## Application of Snow Load in Caesar II

Once the uniform load for snow or ice loading is known or calculated, the same is applied in Caesar II and proper load cases are created to account for it. The steps follow are provided below:

Step 1: Snow load is usually not considered along with wind or seismic load. So, to add snow load in the piping system, simply click on uniform load and add the calculated uniform load value (Note this will vary depending on pipe size) in the input screen as shown below:

In the above example, the calculated snow load per unit length is 0.346 in N/mm for the 18-inch pipe size. The negative sign for the force will act downwards.

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Step 2: Create load cases to account for the above input value as shown in Fig. 2 below:

Step 3: Now you can run the analysis and check the output results. Support loads considering snow loads must be transferred to the Civil team for structural consideration.

Ice loading on the piping system can be applied in a similar fashion if the ice loading is because of the ice storm. However, if the ice generation is because of the cryogenic fluid inside the pipe and moisture condensation, then the same can be considered similar to pipe insulation. Simply, the thickness of ice generation needs to be calculated and that thickness along with ice density can be added as insulation. This means you are roughly considering the pipe is insulated with ice.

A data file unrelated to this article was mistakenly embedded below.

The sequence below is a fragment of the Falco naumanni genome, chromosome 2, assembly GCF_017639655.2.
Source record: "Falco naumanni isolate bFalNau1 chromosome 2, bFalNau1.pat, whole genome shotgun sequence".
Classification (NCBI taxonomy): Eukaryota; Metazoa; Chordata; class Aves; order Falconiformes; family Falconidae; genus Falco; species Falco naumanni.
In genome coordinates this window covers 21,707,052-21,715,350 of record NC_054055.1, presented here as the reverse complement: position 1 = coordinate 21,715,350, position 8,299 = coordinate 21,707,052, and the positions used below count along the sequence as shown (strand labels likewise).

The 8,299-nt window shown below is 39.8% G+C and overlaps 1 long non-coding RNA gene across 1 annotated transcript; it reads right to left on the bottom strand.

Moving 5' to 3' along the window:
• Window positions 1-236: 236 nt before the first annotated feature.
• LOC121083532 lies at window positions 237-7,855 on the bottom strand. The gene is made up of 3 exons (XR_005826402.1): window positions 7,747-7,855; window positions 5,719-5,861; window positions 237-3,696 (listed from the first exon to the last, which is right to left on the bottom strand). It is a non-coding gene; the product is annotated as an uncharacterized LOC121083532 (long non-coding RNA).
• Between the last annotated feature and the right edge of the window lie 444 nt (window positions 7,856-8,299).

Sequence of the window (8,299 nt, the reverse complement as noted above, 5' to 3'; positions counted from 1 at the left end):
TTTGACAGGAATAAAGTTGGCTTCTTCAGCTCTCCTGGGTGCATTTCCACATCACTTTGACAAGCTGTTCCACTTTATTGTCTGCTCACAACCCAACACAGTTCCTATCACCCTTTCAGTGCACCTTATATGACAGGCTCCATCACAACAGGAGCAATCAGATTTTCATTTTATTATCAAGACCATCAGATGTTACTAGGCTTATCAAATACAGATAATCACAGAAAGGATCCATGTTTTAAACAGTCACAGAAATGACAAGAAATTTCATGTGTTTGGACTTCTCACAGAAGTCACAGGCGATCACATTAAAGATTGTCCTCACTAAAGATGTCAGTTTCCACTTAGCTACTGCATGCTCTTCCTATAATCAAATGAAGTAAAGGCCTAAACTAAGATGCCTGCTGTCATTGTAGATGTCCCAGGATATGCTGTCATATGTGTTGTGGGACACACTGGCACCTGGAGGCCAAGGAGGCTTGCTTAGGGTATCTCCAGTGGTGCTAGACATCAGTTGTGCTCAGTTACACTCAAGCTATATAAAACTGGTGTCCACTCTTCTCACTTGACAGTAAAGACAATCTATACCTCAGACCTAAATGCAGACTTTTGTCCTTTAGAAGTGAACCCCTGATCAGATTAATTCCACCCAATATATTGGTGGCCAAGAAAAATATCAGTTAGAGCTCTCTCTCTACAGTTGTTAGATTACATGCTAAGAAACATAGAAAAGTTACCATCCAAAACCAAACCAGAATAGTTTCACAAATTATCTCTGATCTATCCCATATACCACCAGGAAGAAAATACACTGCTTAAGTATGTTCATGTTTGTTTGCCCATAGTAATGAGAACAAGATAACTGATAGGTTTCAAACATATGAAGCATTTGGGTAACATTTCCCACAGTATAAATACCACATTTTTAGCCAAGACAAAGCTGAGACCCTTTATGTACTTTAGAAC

Anup Kumar Dey

I am a Mechanical Engineer turned into a Piping Engineer. Currently, I work in a reputed MNC as a Senior Piping Stress Engineer. I am very much passionate about blogging and always tried to do unique things. This website is my first venture into the world of blogging with the aim of connecting with other piping engineers around the world.

1. Vincent Soumoy says:

Quite complicated with Caesar II, to appply snow load is so easy with Start-prof !

Contact me if you want to know more.

2. Asim Shamim says:

1. Anup Kumar Dey says:

1. danb says:

I think there is a simple way to consider this in Caesar, i.e, using the wind load (pressure vs elevation) as a downward vertical load. The snow load is equivalent to a pressure load (N/m2, lb/sq inch). Since Caesar know how to apply this to the real diameter (pipe size + insulation), using the shape factor 1 it will result in the same load. Plus you do not need to select the horizontal elements to ally since Caesar “know” how to apply only to the right elements

3. SHASHIKANT N KHEMALAPURE says:

May I know where the equations are referred from.
Need to check unit point of view on diameter.

4. SHASHIKANT N KHEMALAPURE says:

The snow loads determined using ANSI A58.1 methods assume horizontal or sloping flat surfaces rather than rounded pipe. Assuming that snow laying on a pipe will take the approximate shape of an equilateral triangle with the base equal to the pipe diameter, the snow load is calculated with the following formula.

Ws=1/2 *D*S

Ws= design snow load acting on the piping, N/m (lb/ft)
D = pipe (and insulation) outside diameter, m (ft)
S = snow load, N/m2 (lb/ft2 )